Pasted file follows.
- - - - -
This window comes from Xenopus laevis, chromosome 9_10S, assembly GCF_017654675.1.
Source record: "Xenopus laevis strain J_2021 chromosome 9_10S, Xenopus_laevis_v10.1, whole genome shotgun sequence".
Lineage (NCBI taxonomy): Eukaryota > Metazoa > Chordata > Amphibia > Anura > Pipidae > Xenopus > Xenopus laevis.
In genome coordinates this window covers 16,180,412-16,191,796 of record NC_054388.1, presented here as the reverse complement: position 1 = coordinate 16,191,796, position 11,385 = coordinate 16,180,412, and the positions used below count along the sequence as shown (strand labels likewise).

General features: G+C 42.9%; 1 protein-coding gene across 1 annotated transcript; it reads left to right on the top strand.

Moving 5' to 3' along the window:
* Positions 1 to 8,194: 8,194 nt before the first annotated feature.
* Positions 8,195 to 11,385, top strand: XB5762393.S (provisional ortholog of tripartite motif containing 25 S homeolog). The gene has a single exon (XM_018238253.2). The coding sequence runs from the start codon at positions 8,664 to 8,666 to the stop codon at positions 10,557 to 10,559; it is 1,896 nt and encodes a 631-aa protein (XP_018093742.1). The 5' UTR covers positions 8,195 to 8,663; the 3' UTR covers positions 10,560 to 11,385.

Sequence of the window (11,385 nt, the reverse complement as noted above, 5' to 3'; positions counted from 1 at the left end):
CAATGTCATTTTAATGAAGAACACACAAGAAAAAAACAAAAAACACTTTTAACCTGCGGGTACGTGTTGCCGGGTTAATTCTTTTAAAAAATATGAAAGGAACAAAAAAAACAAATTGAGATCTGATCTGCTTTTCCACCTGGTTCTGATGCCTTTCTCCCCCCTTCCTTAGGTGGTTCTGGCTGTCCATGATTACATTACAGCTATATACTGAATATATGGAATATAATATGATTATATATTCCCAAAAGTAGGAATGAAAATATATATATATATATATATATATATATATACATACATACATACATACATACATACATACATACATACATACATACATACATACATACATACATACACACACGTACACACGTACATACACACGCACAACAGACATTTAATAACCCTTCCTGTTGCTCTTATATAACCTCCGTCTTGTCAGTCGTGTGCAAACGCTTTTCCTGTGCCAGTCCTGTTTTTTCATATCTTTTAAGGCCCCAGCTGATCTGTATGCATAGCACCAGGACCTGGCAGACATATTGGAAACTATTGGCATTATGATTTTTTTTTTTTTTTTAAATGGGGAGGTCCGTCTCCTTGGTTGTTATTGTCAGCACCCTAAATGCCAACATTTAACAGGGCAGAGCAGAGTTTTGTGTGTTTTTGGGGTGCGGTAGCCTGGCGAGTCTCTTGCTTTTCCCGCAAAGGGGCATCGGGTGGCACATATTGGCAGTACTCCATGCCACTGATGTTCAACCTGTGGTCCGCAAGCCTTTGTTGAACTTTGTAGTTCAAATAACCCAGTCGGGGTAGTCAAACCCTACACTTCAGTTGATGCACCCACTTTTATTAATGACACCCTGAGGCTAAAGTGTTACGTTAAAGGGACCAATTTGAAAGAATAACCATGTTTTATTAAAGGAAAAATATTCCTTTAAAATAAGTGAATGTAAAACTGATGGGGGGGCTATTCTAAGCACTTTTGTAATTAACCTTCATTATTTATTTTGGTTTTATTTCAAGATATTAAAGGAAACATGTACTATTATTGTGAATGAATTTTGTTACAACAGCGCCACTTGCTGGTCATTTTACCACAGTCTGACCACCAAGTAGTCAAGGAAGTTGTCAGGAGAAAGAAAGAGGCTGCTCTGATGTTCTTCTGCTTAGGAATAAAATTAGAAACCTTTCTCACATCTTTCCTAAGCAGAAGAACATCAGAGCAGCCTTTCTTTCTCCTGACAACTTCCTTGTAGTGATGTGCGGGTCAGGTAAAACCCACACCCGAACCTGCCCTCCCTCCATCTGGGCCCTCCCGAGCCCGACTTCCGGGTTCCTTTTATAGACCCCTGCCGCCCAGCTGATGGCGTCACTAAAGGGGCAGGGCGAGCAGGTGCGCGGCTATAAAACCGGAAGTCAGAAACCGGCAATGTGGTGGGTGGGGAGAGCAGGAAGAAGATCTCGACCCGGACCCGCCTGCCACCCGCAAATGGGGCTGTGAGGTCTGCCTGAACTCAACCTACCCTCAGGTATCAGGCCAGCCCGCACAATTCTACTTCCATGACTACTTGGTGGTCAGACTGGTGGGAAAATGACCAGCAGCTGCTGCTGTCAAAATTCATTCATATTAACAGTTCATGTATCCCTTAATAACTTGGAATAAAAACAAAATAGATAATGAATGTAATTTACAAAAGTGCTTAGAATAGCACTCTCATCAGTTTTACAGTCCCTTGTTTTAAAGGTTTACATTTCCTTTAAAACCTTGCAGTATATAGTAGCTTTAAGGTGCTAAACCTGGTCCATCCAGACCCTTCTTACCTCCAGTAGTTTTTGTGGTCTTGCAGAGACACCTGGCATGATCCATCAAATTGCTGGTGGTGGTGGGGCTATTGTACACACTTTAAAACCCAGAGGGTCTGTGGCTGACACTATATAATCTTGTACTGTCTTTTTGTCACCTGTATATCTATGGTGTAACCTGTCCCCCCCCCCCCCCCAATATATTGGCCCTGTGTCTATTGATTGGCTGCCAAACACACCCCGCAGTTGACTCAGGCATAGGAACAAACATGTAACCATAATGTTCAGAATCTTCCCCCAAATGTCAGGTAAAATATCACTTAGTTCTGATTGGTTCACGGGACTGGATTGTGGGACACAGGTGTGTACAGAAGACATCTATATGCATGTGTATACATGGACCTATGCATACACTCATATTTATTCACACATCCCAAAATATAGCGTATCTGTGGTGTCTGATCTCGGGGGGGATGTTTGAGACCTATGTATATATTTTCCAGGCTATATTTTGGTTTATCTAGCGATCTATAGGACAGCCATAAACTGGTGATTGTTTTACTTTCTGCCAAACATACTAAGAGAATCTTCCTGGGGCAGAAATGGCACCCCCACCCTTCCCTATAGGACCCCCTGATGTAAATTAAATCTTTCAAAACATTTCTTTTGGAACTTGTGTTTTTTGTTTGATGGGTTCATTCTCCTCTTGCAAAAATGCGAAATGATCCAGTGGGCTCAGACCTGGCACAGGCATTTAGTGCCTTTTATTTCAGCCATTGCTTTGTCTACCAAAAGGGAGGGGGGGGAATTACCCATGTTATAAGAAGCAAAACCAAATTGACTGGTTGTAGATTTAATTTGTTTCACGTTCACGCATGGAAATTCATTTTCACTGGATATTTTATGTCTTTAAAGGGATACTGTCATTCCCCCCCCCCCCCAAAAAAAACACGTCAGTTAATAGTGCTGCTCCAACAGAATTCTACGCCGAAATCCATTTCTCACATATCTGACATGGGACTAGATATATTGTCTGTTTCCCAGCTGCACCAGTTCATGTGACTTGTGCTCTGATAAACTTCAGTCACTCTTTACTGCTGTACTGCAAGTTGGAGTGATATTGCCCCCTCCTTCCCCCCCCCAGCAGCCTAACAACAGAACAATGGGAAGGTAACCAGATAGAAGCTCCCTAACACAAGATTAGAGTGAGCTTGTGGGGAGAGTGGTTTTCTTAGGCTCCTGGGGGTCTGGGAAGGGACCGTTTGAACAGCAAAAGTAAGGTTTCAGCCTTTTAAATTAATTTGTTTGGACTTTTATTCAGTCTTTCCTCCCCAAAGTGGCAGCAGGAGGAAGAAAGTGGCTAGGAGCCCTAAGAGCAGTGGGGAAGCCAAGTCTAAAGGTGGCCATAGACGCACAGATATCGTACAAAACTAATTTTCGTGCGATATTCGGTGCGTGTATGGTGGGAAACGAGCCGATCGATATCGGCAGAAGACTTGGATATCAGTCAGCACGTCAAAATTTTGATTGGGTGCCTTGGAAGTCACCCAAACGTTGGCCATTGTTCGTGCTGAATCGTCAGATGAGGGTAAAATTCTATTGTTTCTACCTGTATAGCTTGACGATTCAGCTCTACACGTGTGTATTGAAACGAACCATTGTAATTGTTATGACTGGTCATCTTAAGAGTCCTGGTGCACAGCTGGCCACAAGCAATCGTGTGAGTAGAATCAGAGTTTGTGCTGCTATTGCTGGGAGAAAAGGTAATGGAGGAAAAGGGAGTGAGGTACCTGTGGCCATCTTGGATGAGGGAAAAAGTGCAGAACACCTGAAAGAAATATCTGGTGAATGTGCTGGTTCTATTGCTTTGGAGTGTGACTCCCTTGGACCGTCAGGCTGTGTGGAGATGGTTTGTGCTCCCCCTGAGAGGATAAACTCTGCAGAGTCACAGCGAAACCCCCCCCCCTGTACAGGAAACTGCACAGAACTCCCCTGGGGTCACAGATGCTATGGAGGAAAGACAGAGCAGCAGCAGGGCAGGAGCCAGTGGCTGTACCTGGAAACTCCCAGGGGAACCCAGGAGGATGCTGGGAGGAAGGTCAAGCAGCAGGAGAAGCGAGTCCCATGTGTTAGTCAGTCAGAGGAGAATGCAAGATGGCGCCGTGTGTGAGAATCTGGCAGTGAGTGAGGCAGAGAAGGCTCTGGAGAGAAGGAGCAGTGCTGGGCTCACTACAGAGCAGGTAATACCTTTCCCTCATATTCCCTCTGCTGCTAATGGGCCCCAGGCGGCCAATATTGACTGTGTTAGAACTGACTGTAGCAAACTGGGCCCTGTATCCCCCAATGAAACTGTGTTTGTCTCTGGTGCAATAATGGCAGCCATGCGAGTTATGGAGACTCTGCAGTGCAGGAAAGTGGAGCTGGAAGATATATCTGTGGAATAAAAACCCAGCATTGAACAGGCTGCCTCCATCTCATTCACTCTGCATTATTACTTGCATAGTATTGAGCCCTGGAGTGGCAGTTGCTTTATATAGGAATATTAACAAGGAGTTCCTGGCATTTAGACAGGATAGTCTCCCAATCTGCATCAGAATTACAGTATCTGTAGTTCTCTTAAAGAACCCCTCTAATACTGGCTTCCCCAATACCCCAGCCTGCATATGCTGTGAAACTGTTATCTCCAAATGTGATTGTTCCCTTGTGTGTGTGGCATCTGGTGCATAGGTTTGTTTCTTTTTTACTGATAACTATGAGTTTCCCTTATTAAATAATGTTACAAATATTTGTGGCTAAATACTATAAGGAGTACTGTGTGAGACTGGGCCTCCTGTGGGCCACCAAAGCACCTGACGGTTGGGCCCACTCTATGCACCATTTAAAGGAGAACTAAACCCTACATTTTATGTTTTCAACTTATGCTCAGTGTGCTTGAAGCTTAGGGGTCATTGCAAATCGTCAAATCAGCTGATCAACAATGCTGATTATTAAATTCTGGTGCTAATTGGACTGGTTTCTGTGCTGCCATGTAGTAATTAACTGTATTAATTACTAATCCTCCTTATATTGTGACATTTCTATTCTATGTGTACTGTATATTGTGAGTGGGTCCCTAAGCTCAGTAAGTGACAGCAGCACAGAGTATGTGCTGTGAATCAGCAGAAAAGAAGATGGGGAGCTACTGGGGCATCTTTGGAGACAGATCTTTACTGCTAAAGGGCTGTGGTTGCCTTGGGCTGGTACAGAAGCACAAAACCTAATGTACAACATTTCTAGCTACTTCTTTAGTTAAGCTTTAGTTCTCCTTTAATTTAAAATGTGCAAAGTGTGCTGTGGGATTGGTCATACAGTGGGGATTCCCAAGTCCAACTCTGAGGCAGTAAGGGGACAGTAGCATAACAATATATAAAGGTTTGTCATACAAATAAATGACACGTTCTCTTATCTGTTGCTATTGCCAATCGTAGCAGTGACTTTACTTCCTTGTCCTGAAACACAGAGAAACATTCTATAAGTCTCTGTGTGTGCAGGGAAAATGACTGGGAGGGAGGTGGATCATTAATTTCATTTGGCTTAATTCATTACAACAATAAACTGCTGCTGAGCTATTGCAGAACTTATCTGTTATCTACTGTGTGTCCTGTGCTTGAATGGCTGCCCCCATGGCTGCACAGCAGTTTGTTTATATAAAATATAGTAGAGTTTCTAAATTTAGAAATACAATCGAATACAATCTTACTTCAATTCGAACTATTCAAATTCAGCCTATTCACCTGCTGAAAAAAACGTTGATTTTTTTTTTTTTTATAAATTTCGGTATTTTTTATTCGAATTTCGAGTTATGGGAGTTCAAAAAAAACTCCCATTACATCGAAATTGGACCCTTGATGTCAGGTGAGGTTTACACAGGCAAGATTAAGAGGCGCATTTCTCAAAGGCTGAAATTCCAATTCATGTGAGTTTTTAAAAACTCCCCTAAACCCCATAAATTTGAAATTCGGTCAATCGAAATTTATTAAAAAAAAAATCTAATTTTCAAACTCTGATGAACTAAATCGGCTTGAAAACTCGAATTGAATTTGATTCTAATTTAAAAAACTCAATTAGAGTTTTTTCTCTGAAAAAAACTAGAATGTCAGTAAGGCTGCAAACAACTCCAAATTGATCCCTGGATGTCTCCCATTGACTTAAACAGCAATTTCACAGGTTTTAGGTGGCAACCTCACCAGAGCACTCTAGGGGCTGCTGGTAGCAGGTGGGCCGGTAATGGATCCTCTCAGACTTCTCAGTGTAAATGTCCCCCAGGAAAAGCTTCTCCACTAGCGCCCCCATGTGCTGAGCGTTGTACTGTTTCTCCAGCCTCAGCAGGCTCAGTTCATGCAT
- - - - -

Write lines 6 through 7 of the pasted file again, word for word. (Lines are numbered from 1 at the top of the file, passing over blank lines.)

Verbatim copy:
Moving 5' to 3' along the window:
* Positions 1 to 8,194: 8,194 nt before the first annotated feature.